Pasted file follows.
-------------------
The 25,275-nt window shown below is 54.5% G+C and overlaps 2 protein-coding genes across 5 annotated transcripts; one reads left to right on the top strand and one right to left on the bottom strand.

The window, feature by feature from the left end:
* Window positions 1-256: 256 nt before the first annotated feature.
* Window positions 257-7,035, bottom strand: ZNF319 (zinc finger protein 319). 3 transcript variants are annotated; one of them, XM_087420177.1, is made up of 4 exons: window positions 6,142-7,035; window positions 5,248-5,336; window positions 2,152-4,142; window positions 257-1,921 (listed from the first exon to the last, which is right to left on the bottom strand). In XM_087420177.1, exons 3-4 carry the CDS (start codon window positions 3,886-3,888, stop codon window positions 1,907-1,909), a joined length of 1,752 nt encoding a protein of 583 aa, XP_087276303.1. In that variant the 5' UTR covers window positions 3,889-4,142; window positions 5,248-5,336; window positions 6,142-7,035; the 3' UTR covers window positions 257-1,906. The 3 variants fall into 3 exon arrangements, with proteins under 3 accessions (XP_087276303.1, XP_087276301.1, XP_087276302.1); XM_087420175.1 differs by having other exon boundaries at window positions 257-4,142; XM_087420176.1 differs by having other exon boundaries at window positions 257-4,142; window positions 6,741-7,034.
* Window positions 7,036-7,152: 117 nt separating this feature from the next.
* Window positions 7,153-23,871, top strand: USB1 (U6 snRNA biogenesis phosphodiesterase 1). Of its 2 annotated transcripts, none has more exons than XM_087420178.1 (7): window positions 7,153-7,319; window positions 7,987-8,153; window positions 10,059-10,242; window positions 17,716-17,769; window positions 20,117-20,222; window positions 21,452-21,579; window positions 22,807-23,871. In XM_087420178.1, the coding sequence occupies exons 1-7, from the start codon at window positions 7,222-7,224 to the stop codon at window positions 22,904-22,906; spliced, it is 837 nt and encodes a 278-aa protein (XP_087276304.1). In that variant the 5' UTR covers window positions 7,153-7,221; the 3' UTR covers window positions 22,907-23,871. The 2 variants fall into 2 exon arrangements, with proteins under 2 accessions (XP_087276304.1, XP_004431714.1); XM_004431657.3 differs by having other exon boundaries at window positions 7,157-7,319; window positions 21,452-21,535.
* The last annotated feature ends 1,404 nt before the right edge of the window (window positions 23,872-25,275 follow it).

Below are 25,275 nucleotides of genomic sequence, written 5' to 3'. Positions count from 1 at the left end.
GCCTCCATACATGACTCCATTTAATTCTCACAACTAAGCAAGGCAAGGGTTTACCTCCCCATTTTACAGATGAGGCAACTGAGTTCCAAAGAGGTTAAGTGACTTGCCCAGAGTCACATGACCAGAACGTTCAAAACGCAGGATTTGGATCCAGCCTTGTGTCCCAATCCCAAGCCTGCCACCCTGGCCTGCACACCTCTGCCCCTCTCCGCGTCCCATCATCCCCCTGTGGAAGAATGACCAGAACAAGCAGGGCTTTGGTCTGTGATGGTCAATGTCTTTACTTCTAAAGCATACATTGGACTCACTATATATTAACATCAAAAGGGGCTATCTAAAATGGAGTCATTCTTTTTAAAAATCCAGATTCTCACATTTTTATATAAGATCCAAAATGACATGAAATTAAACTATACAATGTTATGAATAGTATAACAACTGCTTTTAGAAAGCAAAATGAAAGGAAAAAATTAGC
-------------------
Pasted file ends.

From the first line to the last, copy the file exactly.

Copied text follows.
The 25,275-nt window shown below is 54.5% G+C and overlaps 2 protein-coding genes across 5 annotated transcripts; one reads left to right on the top strand and one right to left on the bottom strand.

The window, feature by feature from the left end:
* Window positions 1-256: 256 nt before the first annotated feature.
* Window positions 257-7,035, bottom strand: ZNF319 (zinc finger protein 319). 3 transcript variants are annotated; one of them, XM_087420177.1, is made up of 4 exons: window positions 6,142-7,035; window positions 5,248-5,336; window positions 2,152-4,142; window positions 257-1,921 (listed from the first exon to the last, which is right to left on the bottom strand). In XM_087420177.1, exons 3-4 carry the CDS (start codon window positions 3,886-3,888, stop codon window positions 1,907-1,909), a joined length of 1,752 nt encoding a protein of 583 aa, XP_087276303.1. In that variant the 5' UTR covers window positions 3,889-4,142; window positions 5,248-5,336; window positions 6,142-7,035; the 3' UTR covers window positions 257-1,906. The 3 variants fall into 3 exon arrangements, with proteins under 3 accessions (XP_087276303.1, XP_087276301.1, XP_087276302.1); XM_087420175.1 differs by having other exon boundaries at window positions 257-4,142; XM_087420176.1 differs by having other exon boundaries at window positions 257-4,142; window positions 6,741-7,034.
* Window positions 7,036-7,152: 117 nt separating this feature from the next.
* Window positions 7,153-23,871, top strand: USB1 (U6 snRNA biogenesis phosphodiesterase 1). Of its 2 annotated transcripts, none has more exons than XM_087420178.1 (7): window positions 7,153-7,319; window positions 7,987-8,153; window positions 10,059-10,242; window positions 17,716-17,769; window positions 20,117-20,222; window positions 21,452-21,579; window positions 22,807-23,871. In XM_087420178.1, the coding sequence occupies exons 1-7, from the start codon at window positions 7,222-7,224 to the stop codon at window positions 22,904-22,906; spliced, it is 837 nt and encodes a 278-aa protein (XP_087276304.1). In that variant the 5' UTR covers window positions 7,153-7,221; the 3' UTR covers window positions 22,907-23,871. The 2 variants fall into 2 exon arrangements, with proteins under 2 accessions (XP_087276304.1, XP_004431714.1); XM_004431657.3 differs by having other exon boundaries at window positions 7,157-7,319; window positions 21,452-21,535.
* The last annotated feature ends 1,404 nt before the right edge of the window (window positions 23,872-25,275 follow it).

Below are 25,275 nucleotides of genomic sequence, written 5' to 3'. Positions count from 1 at the left end.
GCCTCCATACATGACTCCATTTAATTCTCACAACTAAGCAAGGCAAGGGTTTACCTCCCCATTTTACAGATGAGGCAACTGAGTTCCAAAGAGGTTAAGTGACTTGCCCAGAGTCACATGACCAGAACGTTCAAAACGCAGGATTTGGATCCAGCCTTGTGTCCCAATCCCAAGCCTGCCACCCTGGCCTGCACACCTCTGCCCCTCTCCGCGTCCCATCATCCCCCTGTGGAAGAATGACCAGAACAAGCAGGGCTTTGGTCTGTGATGGTCAATGTCTTTACTTCTAAAGCATACATTGGACTCACTATATATTAACATCAAAAGGGGCTATCTAAAATGGAGTCATTCTTTTTAAAAATCCAGATTCTCACATTTTTATATAAGATCCAAAATGACATGAAATTAAACTATACAATGTTATGAATAGTATAACAACTGCTTTTAGAAAGCAAAATGAAAGGAAAAAATTAGC